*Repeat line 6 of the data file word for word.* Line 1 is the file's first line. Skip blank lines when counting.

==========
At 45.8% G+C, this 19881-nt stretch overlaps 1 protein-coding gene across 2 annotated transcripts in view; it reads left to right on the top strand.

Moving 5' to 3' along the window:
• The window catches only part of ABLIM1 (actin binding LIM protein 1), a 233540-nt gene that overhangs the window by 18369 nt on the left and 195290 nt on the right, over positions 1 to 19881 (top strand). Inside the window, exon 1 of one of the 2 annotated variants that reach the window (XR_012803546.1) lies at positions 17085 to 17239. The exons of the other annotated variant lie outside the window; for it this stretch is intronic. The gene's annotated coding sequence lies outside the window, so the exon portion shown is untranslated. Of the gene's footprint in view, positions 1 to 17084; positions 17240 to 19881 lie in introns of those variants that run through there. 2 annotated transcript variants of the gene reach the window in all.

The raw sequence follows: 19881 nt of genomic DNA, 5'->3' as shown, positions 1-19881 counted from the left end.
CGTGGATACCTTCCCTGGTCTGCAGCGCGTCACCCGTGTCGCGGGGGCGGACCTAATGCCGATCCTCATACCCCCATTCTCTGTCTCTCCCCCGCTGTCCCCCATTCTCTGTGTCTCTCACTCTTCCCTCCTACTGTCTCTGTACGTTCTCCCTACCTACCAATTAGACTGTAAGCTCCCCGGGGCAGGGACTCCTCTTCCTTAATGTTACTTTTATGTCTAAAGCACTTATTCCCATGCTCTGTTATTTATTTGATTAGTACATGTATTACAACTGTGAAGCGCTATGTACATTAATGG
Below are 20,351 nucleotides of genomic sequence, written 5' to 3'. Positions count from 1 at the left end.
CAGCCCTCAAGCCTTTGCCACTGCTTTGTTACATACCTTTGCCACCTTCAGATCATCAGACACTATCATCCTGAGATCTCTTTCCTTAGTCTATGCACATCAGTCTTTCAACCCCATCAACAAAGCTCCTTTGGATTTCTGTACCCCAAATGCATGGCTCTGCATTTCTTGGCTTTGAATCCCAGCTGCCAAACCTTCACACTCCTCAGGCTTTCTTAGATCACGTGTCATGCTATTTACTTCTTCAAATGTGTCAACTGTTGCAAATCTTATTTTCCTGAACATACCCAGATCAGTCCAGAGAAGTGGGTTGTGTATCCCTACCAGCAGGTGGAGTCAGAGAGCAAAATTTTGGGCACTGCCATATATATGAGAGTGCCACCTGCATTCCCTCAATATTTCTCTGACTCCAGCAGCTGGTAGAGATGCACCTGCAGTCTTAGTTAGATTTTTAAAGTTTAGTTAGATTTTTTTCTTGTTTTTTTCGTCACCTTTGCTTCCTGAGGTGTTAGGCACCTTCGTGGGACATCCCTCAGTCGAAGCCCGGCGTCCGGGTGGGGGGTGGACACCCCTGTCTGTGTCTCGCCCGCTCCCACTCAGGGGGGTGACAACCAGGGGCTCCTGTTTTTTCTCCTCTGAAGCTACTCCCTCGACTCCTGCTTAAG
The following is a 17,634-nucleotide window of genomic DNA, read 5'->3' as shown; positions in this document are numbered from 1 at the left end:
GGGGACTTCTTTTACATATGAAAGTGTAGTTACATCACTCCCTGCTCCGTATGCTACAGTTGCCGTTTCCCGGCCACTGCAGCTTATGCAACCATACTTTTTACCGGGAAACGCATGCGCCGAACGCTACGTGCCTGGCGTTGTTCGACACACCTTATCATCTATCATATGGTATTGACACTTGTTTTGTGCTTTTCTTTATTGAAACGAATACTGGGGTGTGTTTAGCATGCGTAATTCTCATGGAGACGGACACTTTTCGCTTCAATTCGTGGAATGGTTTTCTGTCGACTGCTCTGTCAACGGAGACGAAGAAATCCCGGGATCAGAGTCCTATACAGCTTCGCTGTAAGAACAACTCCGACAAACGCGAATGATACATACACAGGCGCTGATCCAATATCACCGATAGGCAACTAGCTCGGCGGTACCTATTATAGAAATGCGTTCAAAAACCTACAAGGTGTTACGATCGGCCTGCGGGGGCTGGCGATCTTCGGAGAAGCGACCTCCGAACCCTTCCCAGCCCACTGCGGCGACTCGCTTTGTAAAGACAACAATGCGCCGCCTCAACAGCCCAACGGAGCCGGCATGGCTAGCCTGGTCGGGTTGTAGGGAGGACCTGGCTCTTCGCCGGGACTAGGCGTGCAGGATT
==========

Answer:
Below are 20,351 nucleotides of genomic sequence, written 5' to 3'. Positions count from 1 at the left end.